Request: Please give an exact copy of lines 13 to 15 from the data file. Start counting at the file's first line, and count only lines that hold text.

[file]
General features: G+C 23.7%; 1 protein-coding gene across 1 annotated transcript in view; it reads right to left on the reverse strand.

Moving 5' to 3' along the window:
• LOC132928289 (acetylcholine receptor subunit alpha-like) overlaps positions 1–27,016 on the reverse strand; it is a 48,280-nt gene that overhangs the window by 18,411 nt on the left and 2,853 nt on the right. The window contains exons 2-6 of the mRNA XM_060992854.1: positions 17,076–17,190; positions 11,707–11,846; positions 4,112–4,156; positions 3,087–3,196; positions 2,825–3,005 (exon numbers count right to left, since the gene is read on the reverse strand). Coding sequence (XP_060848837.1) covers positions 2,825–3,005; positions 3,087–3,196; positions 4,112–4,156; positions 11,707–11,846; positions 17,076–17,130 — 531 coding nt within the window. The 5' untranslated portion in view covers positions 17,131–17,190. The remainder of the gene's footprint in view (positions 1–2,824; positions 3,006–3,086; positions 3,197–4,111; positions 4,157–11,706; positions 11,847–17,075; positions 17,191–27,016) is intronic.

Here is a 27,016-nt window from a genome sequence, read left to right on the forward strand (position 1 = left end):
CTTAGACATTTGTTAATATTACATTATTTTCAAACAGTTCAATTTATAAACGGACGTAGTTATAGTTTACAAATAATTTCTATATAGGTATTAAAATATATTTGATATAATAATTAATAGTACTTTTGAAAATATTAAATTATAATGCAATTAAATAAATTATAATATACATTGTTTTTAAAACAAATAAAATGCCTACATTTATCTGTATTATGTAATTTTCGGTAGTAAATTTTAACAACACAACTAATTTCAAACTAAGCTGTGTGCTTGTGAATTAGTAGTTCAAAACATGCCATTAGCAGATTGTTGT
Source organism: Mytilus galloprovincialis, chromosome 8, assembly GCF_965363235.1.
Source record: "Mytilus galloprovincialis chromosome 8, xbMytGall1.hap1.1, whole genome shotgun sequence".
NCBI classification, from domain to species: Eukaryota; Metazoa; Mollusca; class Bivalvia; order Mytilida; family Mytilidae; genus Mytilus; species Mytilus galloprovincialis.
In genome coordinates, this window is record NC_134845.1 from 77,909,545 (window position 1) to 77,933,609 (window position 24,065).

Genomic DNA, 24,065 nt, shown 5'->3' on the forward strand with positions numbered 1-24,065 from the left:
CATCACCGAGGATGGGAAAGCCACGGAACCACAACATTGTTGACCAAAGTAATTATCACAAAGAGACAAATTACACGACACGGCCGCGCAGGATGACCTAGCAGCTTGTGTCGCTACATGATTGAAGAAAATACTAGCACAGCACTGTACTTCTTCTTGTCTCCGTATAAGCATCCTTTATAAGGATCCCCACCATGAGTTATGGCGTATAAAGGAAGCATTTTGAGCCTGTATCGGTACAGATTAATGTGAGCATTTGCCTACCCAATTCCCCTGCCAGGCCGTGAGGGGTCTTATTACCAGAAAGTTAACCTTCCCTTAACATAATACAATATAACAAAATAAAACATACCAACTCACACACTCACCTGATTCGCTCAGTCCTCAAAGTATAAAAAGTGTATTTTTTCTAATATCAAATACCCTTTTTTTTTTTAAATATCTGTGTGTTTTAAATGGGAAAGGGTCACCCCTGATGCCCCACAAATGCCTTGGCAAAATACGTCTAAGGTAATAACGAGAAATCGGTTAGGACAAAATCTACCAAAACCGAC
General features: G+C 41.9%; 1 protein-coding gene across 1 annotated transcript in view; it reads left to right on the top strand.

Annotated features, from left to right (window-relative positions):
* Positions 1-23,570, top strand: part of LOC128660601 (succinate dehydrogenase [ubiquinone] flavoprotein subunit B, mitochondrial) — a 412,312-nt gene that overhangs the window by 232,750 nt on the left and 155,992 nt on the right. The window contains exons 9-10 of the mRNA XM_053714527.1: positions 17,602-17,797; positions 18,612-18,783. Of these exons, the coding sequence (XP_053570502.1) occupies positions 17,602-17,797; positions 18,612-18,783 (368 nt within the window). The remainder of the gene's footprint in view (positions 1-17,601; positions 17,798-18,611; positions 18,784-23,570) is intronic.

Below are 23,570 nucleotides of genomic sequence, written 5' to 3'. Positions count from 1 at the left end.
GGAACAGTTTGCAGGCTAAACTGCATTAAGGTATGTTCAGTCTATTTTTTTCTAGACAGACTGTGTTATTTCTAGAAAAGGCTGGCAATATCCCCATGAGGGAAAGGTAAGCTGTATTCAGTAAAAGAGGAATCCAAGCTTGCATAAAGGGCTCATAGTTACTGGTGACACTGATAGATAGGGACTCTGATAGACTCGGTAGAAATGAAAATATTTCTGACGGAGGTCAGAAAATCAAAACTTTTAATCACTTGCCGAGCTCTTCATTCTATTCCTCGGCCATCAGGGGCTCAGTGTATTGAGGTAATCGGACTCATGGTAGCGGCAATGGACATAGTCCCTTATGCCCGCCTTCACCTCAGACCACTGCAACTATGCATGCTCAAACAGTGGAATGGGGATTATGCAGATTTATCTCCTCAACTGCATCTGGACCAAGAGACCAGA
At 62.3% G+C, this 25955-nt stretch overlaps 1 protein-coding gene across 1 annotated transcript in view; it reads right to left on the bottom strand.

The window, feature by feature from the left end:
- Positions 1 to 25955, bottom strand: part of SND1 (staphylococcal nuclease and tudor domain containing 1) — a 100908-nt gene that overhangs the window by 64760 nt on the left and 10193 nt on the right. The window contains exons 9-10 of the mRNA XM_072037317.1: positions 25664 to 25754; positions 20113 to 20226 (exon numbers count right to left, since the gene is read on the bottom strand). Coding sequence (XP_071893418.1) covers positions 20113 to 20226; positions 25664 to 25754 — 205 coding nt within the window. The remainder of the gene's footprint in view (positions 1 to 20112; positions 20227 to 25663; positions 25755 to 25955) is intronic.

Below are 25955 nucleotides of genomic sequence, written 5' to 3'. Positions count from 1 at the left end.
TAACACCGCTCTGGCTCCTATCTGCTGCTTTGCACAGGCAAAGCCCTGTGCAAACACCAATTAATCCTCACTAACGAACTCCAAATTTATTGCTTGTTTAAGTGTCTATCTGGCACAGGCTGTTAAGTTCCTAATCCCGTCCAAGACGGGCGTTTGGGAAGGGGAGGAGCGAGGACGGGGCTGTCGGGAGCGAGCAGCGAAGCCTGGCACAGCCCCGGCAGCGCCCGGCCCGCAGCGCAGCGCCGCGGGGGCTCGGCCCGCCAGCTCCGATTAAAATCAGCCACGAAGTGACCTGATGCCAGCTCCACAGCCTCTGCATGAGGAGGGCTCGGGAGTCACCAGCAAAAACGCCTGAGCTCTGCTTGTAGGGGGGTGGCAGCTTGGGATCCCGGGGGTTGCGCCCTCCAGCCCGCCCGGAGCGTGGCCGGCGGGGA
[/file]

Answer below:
Annotated features, from left to right (window-relative positions):
* Positions 1-23,570, top strand: part of LOC128660601 (succinate dehydrogenase [ubiquinone] flavoprotein subunit B, mitochondrial) — a 412,312-nt gene that overhangs the window by 232,750 nt on the left and 155,992 nt on the right. The window contains exons 9-10 of the mRNA XM_053714527.1: positions 17,602-17,797; positions 18,612-18,783. Of these exons, the coding sequence (XP_053570502.1) occupies positions 17,602-17,797; positions 18,612-18,783 (368 nt within the window). The remainder of the gene's footprint in view (positions 1-17,601; positions 17,798-18,611; positions 18,784-23,570) is intronic.

Below are 23,570 nucleotides of genomic sequence, written 5' to 3'. Positions count from 1 at the left end.